Notes on an Execution
By Danya Kukafka
What’s it about?
The book examines the life of Ansel Packer, a 46-year-old serial killer on death row in Texas, whose choices were shaped by a history of childhood abandonment and abuse. The expected foster child, maladjusted teenager, charming and handsome, though sometimes impotent man. Yet, the novel shares little with the usual clichéd psychological thrillers that pander to our culture’s lurid fascination with serial killers.
Structured in two timeframes, the book examines both the origins of Ansel as a killer and the effect his murders have on the women in his life. With the clock ticking in his last twelve hours, Ansel tells his story in a second person voice that allows him to speak directly to the reader and, ultimately, to argue for his life. The women whose lives Ansel irrevocably changed—his mother who abandoned him at age 4, his wife’s twin sister, and the homicide detective who had always known his capacity for violence—inform us about his life since childhood and detail their personal struggles. Together, they ask us to rethink our cultural obsession with the stories of violent men and instead focus on the victims, both the living and the dead.
What did it make me think about?
Just a few of the many: When, if ever, should a murderer be worthy of our compassion? Should a person be judged solely by the worst thing he has ever done? Can a childhood ever be so destructive that it absolves the adult for his or her actions? Do the rationales for capital punishment, like deterrence and retribution, make sense? Have the failings of modern society contributed in any way to the making of a killer?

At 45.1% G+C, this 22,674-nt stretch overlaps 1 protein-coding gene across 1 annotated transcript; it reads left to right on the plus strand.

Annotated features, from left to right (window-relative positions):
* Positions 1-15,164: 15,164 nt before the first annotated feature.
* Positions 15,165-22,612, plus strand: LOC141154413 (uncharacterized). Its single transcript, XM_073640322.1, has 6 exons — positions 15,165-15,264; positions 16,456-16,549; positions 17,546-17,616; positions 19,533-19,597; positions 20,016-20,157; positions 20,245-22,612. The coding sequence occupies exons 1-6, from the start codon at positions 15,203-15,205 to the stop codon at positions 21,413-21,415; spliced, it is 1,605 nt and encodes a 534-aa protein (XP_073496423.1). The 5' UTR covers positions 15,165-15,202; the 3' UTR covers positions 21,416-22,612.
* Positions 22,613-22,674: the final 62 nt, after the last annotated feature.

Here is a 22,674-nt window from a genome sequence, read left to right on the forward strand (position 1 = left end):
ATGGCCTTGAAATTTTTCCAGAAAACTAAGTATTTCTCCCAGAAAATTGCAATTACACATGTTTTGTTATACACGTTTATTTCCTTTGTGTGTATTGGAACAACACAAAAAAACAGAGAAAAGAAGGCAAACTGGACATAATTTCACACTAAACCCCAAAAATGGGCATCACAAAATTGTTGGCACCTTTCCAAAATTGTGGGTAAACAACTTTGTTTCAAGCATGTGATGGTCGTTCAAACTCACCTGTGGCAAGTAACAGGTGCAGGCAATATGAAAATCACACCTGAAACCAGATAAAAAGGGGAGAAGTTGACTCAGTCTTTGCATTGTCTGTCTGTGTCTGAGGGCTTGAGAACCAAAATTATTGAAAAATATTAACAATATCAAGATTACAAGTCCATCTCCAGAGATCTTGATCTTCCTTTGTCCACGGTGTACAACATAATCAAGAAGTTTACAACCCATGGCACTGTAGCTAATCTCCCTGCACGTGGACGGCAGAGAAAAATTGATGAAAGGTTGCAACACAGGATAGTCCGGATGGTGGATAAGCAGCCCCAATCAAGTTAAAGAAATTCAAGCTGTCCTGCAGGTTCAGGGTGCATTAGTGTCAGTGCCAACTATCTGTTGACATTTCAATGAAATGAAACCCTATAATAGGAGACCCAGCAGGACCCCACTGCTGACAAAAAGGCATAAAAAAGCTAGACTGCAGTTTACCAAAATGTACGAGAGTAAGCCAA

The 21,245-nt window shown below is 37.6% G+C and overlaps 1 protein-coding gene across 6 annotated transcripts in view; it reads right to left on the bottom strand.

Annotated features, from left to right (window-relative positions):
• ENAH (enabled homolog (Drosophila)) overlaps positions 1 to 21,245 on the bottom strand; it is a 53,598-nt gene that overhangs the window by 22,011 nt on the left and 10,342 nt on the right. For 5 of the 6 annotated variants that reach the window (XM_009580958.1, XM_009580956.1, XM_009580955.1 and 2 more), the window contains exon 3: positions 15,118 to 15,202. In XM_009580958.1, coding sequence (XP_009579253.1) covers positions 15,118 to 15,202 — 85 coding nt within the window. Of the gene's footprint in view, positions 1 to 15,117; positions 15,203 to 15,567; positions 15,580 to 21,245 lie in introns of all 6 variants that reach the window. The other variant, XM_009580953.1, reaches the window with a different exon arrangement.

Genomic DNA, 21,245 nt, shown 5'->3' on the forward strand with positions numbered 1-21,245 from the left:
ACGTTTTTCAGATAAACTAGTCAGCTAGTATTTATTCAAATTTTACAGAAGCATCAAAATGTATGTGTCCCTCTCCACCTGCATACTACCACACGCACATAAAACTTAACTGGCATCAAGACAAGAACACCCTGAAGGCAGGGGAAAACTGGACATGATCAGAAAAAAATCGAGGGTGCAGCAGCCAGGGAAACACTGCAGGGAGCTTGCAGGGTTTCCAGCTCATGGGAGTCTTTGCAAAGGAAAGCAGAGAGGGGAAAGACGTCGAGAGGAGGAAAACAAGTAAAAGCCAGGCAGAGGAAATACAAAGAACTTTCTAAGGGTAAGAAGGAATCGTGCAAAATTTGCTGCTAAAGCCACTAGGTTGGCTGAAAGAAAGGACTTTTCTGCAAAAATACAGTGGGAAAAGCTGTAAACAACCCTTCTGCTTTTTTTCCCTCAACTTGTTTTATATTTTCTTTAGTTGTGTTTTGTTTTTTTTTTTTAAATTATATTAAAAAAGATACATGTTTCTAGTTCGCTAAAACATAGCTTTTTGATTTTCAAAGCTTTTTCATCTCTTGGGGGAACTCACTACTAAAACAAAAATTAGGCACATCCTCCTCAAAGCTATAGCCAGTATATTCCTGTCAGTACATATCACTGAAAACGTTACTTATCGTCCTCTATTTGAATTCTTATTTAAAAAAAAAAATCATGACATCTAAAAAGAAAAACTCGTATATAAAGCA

Should I read it?
Suspenseful, nuanced and beautifully written, I think it’s definitely worth the read. Kukafka’s second novel is a book I wish I’d written myself and one I will no doubt read again.
“In this last half-second, the very end of yourself, you understand both the tragedy and the mercy. You look it dead in the eye, the center of the raging storm. Cleaved from you, it seems so small. Powerless. There is a millisecond of glory, in which you exist without it, in which you are bright, erupting. Full of love. This is it, you know. The sensation you’ve been missing.”